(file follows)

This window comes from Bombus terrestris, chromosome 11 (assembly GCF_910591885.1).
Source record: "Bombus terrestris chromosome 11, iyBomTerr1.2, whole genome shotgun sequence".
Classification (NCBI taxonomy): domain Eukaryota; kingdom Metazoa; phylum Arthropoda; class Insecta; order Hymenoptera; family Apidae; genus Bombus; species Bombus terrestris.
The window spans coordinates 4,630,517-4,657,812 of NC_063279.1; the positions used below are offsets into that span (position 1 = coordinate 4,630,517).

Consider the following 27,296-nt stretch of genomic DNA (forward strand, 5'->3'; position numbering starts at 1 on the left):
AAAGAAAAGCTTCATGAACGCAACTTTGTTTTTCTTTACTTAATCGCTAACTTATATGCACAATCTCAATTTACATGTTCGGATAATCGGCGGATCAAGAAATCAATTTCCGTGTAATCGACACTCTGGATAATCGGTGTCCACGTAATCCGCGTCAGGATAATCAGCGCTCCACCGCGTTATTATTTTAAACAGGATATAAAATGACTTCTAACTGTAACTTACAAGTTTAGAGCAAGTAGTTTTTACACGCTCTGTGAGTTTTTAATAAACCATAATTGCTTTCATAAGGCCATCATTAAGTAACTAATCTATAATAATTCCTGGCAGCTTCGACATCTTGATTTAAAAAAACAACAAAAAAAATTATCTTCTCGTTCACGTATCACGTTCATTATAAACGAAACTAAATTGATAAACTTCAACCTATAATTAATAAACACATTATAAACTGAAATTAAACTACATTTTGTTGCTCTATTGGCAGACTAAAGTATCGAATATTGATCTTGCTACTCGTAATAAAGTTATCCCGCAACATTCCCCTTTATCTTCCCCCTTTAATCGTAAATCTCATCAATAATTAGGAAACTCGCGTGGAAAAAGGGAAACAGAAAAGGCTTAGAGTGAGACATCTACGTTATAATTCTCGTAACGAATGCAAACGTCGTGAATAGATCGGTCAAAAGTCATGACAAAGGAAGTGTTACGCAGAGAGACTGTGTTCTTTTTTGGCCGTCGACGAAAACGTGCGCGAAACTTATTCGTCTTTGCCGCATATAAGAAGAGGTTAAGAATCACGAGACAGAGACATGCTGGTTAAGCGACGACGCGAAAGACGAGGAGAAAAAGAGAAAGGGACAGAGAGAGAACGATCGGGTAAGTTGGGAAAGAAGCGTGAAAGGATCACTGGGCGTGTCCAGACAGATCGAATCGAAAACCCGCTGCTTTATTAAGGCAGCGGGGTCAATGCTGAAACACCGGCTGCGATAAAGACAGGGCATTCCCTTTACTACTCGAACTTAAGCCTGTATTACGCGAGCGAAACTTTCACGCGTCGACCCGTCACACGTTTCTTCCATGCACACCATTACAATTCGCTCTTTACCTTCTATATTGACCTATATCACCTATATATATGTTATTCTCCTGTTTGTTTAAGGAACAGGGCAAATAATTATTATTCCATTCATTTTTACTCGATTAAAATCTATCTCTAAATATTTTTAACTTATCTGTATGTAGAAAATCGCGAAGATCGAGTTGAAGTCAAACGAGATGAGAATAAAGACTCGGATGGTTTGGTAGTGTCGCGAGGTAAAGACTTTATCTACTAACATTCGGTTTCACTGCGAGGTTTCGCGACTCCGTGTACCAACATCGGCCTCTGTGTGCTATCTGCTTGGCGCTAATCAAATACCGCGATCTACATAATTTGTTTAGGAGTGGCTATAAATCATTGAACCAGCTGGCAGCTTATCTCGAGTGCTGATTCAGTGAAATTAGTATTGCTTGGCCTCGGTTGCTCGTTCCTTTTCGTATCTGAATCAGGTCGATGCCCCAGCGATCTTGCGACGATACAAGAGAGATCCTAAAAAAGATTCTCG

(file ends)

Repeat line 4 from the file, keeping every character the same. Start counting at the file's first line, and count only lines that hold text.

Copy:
The window spans coordinates 4,630,517-4,657,812 of NC_063279.1; the positions used below are offsets into that span (position 1 = coordinate 4,630,517).